Mark Worgan followed lunch, and brought a change of emphasis, but again with that sense of listening to someone who had been there, done that, and now owned the T-shirt factory. Mark ran Club Magic in Brighton, a regular comedy and magic cabaret; these days, much of his work is performing comedy and magic on cruise ships. However in yet another Other Life, he was a Trainer. Or rather, he became one, and started ‘The Magic Business’, an original and intriguing venture into using our beloved art to teach business people communication and confidence skills. Again he explained that this was not an arena for the fainthearted, being highly challenging and competitive. Nor would it be wise to enter it without first having actually learned the Trainer’s trade. Mark spent a year effectively apprenticed, to some friends who involved him in their training business. As with Seth, that remained the primary focus, not the tricks. Indeed the only tricks Mark mentioned were ones quite carefully selected for their extreme simplicity and ease of learning – because learning was precisely what he used them for. Delegates would be placed into teams and then given the task of learning some effects over the course of the day, and presenting them in the evening as a show. This was a huge success, with companies such as News Corporation. Look for Mark’s book on the subject, later in the year.

Work, work, work: will it never end?!? For those of you who have stayed the course, and made it to these final paragraphs, here is the promised reward: Jon Armstrong. Jon is probably most English people’s idea of the typical friendly and likeable American. He fulfilled a childhood dream early on, by becoming the resident magician at Disneyworld Florida, where he grew up. These days he regularly hangs out somewhere equally divorced from everyday reality, but three thousand miles to the West: at the Magic Castle, Hollywood. Of the many reasons we magicians like Jon, is that on his own admission, he’s lazy. He was quite upfront about not earning a six figure income - and not being bothered. He’d rather work a bit, hang out at the Castle doing card tricks, and collect comics. ( “I think Forbidden Planet is open: let’s go!” being one typical remark overheard during a break).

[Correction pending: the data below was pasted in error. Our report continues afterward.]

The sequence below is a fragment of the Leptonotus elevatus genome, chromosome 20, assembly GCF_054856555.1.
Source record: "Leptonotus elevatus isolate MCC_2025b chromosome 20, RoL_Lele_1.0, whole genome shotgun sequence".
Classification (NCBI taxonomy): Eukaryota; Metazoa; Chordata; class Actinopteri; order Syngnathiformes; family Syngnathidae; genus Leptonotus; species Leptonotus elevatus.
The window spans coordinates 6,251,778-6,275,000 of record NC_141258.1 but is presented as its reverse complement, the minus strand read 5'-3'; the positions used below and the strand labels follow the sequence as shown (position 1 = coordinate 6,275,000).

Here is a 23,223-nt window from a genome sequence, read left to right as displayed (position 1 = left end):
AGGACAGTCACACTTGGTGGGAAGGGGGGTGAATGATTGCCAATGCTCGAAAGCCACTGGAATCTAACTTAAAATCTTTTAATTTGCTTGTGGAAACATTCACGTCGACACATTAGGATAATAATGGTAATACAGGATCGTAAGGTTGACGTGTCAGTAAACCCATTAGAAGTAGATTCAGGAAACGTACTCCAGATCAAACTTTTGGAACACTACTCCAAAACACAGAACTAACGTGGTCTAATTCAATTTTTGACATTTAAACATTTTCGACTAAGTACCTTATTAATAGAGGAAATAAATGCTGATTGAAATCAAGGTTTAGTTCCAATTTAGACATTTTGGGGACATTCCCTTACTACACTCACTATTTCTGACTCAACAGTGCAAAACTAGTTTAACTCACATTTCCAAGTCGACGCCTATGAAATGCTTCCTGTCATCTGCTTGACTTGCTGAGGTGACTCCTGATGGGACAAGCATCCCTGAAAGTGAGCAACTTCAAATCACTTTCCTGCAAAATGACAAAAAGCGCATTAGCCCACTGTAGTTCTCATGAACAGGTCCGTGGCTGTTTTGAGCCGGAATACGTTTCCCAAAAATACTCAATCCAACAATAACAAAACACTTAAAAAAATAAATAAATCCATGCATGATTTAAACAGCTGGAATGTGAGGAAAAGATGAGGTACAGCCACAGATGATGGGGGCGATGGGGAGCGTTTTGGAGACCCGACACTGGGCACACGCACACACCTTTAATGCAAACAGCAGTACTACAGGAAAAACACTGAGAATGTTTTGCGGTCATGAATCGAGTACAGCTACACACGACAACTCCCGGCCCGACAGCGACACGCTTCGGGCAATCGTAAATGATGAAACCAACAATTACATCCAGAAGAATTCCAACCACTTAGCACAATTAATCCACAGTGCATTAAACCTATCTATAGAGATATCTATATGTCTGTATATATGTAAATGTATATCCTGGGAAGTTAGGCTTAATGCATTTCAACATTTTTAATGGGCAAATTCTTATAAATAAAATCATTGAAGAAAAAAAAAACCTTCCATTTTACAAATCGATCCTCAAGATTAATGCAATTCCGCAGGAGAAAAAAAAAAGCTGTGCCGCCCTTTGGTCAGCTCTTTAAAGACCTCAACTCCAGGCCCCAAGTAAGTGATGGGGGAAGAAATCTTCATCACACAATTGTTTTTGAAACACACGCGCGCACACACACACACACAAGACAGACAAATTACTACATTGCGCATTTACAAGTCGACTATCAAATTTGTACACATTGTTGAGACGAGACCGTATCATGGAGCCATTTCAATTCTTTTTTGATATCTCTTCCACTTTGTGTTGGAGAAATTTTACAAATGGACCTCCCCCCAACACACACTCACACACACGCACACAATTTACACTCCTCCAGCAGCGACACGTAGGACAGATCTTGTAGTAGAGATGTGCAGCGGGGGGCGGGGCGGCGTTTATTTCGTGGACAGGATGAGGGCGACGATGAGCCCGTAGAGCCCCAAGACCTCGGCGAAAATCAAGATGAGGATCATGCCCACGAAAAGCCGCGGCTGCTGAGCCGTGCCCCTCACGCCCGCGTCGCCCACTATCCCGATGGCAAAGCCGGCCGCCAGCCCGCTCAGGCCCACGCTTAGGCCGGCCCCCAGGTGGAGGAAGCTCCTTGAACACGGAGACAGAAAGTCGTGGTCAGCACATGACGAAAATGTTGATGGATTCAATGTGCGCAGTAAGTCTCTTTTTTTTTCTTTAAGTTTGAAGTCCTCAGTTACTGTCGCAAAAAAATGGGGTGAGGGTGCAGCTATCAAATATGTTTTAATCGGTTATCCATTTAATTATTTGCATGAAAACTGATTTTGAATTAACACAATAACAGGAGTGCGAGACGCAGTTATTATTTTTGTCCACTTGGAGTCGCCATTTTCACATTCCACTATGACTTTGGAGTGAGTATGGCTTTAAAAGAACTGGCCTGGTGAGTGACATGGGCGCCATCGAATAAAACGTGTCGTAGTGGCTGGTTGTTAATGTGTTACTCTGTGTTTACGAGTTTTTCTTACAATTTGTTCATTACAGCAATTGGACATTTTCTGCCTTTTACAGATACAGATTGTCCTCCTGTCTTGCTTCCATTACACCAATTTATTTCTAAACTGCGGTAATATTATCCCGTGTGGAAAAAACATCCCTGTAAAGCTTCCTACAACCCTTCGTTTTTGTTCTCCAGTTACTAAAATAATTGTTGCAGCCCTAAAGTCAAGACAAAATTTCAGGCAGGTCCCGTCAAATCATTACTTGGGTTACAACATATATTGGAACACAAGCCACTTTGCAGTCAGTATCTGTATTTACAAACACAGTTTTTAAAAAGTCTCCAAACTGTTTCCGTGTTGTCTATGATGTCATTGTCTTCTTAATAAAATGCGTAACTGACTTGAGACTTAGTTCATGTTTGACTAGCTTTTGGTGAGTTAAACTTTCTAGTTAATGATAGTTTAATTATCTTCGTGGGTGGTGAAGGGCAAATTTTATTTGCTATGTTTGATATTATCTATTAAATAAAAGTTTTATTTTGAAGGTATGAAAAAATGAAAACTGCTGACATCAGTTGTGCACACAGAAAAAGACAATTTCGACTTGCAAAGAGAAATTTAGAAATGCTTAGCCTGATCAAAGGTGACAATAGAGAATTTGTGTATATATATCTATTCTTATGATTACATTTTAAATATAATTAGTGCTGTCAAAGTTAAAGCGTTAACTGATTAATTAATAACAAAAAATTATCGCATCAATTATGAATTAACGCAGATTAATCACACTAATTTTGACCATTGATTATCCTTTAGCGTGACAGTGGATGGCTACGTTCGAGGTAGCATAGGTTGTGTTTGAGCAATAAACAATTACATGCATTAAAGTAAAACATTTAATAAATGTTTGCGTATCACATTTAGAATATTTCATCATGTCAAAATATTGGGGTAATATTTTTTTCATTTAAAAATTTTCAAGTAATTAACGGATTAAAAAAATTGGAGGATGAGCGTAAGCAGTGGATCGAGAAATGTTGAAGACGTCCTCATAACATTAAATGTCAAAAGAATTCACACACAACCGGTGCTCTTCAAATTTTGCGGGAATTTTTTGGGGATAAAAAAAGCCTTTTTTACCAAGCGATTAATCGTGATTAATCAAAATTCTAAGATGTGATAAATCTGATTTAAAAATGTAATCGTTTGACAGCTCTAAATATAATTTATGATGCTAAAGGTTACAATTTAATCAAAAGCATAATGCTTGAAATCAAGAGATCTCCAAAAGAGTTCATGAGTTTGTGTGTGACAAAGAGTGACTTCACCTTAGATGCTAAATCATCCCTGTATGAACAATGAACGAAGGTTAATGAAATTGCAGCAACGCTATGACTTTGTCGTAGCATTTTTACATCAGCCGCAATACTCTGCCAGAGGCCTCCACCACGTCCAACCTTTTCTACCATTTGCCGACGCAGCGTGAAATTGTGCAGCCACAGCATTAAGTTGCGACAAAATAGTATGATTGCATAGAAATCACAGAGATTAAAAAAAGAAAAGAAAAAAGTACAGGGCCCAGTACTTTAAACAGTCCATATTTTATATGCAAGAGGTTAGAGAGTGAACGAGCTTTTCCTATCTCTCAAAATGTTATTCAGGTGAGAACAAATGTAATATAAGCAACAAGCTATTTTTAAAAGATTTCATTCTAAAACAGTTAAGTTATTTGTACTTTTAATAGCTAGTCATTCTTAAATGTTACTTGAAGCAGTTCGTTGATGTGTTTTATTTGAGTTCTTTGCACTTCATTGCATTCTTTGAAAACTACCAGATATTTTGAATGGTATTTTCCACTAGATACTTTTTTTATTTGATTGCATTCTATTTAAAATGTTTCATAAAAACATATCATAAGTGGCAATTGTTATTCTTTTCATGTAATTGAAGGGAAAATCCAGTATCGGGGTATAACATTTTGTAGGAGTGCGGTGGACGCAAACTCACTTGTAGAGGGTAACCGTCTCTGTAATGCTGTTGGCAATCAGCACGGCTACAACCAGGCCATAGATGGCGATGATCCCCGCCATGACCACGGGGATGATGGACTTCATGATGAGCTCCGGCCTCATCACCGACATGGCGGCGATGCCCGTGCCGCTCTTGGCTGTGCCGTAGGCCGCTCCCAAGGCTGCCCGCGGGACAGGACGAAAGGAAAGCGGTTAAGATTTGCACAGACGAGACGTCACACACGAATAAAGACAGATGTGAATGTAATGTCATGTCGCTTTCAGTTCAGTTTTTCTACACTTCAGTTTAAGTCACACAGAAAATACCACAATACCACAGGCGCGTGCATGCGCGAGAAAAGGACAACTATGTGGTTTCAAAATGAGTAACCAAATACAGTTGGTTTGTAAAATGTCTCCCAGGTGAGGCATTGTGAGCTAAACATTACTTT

Like most self-professed slackers though, Jon is also extremely smart. The theme of his talk was Branding, and in his case, this has meant distancing himself from the M-word. Many of us have experienced the often unhelpful and un-lucrative results of labeling ourselves as just A. Magician. It then tends to be assumed that our second initial is N, and our middle name is Other. He has instead found a niche market in the States which he works regularly, and brings him excellent financial rewards. He is highly organized, even cunning, about presenting a professional and distinctive face to his clients, deploying business cards, logo, and website in highly creative ways, all of which position him as a unique commodity.

He can’t be all that lazy either, because he trained as an actor, and still earns a good part of his income that way. Indeed fans of CSI (love it) or Las Vegas (OBSESSED!), will have seen his Hands many times! This because much of his work is hand doubling – not just because of his obvious dexterity, but also expertise in knowing what the camera needs. Overall, Jon very much inspired with the sense that it is possible to make a living with magic, and still have loads of fun. Oh, and he also showed us a trick. One of the best tricks I have ever seen. With a prop and materials I own, yet it totally fooled me. What was it? Well, you had to be there, really.

After a final break, the presenters formed themselves into an orderly Panel (see picture) and answered written questions as well as those from the floor. It formed a useful visual metaphor of the whole Corporate field, with Seth and Mark on one side, Jon at the other. From his central positon, Paul Stone skillfully summarized the theme, underlying the messages from all these disparate contributors; and it is a crucial one to remember, in this age of Marketing. “You can say what you like. But then, you have to DELIVER”.

Me, I’m off to practice. See you next year.

© Ian ‘Mindwriter’ Carpenter, February 2007


Photo - left to right: Mark Worgan, Seth Kramer, Paul Stone and Jon Armstrong.